this is so great! One reason why this post was good for me to read is that sometimes I struggle having a vision of myself in one career for many years, since I have yet to do this... I think seeing your children grow up while working at your job helps me realize how long I might be in one place. It's nice to contemplate how much we and our families can grow and change even while staying in one spot.

listmaker said...

Great post, jo(e). Back when I was an itinerant costumer, AdultSon used to come with me. He took naps among the costumes and sat in his baby chair on the cutting
table. I could always find someone willing to entertain him. But, once he became mobile, taking him with me was no longer an option. When CollegeDaughter came along, that was the end of those jobs.

I love the deal you made with Boy in Black. I think if I had offered a choice like that to RebelliousTeenager, he never would have gone to school on Monday.

Jesse said...

If I am not terribly mistaken I think it was second grade I figured out if I said I had a headache, I got to go lay down in the nurses office. I started to do this everyday because I got bored in class.

It was concluded I had chronic headaches, and needed candy to fix them. So not only did I get to go lay down every afternoon, I got to eat a piece of candy.

It was a wonderful system. Albeit, in hindsight, not terribly honest on my part. I was a wee machivellian back then I guess.

Rob Helpy-Chalk said...

Did you ever have problems with the smaller children fussing or distrupting class? I have on a couple occasions offered to take our children to school with me, but Molly insists that they would simply make it impossible to conduct class.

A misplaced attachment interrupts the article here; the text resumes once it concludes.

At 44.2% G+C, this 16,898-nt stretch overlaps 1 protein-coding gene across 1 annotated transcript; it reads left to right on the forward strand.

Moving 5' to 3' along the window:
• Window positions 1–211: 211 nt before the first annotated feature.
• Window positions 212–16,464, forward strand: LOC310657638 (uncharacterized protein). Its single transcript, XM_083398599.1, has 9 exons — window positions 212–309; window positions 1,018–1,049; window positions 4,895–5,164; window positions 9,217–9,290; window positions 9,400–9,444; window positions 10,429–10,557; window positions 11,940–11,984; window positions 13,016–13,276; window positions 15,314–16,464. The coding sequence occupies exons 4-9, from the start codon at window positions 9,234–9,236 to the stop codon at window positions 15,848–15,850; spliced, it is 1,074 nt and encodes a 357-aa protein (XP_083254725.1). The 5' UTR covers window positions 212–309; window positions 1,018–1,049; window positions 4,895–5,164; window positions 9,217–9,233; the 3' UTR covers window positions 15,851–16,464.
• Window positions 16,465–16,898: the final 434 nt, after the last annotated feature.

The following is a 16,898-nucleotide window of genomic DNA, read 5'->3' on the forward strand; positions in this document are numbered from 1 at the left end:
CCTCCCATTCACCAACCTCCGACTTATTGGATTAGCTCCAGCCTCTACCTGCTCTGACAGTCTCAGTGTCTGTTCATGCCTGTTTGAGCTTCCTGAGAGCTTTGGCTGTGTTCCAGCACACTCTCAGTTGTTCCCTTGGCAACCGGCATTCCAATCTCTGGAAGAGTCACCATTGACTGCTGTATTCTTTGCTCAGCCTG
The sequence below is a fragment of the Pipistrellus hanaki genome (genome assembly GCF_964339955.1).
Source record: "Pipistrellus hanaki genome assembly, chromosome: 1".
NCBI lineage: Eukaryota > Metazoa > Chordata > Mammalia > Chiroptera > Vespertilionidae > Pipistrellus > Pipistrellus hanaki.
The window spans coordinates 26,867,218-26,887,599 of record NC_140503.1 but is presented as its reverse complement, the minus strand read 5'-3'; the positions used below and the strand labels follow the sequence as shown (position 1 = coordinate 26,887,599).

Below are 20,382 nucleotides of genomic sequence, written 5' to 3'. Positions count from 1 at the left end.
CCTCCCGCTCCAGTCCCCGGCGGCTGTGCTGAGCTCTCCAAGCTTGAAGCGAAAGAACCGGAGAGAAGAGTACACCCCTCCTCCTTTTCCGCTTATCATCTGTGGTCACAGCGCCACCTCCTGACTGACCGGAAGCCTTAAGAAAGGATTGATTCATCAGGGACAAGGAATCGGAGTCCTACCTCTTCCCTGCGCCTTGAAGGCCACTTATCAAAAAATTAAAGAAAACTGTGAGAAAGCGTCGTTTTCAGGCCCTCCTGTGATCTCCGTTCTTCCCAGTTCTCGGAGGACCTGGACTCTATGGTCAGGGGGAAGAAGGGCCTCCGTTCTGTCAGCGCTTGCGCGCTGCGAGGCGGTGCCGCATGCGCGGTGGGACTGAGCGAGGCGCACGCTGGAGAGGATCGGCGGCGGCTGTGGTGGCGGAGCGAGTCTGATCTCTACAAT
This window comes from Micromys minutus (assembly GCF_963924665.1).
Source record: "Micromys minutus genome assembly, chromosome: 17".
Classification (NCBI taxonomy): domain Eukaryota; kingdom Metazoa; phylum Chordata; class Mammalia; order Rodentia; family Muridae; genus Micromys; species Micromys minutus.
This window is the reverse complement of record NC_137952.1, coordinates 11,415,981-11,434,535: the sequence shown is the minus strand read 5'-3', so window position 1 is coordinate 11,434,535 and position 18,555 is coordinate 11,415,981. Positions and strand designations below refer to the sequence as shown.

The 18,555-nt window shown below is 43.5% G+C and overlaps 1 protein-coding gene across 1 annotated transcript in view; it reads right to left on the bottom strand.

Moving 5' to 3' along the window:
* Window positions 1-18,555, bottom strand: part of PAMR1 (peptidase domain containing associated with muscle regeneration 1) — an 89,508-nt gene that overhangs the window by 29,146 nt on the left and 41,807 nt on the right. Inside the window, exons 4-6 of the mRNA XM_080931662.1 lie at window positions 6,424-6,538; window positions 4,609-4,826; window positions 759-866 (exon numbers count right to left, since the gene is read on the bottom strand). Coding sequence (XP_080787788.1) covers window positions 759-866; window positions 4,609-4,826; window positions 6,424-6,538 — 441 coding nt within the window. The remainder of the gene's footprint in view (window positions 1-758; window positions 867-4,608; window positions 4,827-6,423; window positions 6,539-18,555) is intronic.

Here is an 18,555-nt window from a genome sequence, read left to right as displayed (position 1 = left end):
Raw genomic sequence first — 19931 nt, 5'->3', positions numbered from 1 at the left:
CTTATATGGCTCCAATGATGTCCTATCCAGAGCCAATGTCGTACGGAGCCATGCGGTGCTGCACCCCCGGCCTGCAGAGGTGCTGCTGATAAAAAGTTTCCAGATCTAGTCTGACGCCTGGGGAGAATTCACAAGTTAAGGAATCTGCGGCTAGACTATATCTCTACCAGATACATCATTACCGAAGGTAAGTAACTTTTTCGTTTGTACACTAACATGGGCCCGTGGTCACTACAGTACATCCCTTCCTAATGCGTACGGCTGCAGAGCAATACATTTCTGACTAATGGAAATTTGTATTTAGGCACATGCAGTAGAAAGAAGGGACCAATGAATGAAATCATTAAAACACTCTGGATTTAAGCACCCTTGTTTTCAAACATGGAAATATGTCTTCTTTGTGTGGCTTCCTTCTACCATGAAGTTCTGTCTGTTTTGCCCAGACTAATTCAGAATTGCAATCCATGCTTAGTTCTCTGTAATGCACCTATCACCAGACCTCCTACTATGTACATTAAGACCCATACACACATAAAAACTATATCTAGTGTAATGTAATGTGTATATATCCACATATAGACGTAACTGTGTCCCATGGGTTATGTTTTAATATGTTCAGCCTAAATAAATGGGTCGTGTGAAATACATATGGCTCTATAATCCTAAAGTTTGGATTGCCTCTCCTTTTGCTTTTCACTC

Songbird said...

This must be the day for writing about our college students.
She sounds so lovely.

jo(e) said...

Rob: An infant worked okay because I could just nurse him right before class and that would get him to sleep for an hour. And a child old enough sit and draw -- or read a book -- or quiety play with lego blocks -- worked fine. When my kids got old enough to walk out to the vending machines themselves, that was a huge deal for them. (They were fascinated with the vending machines.) Much would depend on what we were doing in class. On days when we were mainly having discussions -- the classroom was loud enough to absorb a little extra noise. I never had a problem with any of my kids, but I didn't bring them all that often .... and I rarely brought more than one or two kids at a time.

jo(e) said...

Songbird: I just read the post about your son. We're thinking along the same lines today.

And I was just talking to friends about trying out progressive lenses too!

Phantom Scribbler said...

Aw, I have to make my husband read this post. He takes our four-year-old to class with him sometimes. In fact, my son was lamenting that he had a playdate today and couldn't go with Daddy to class instead.

lostinthemiddle said...

Oh wow. I'm so still in the changing-the-baby-on-the-desk phase. I couldn't even have imagined where it might go from here. Thanks. That was beautiful.

I sometimes find myself being nostalgic in the moment (if that makes sense) as I feel like this moment will gone forever soon and I will never have it again and I will so miss it. BUT, your post makes me see that there are other equally lovely versions to experience soon.

EverydaySuperGoddess said...

Getting to know the people those babies grow into is an astonishing process, isn't it?

That was lovely.

Doctor Free-Ride, Ph.D. said...

My kids are so high-energy (and such attention junkies) that I haven't dared take them to class yet, but the youngest (aged 4) has been to a number of committee meetings. I confess that this was a strategy to keep the meetings from dragging on as long as they sometimes do. But now, every time she has to spend a day with me at school, this child (aged 4) will ask, "Can we go to the Dean's Office today?"

halloweenlover said...

Love this post, Jo(e). For some reason, whenever you talk about your daughter, it is particularly touching for me. I guess it is the daughter/mom relationship I can most relate to at this point in my life. Lovely.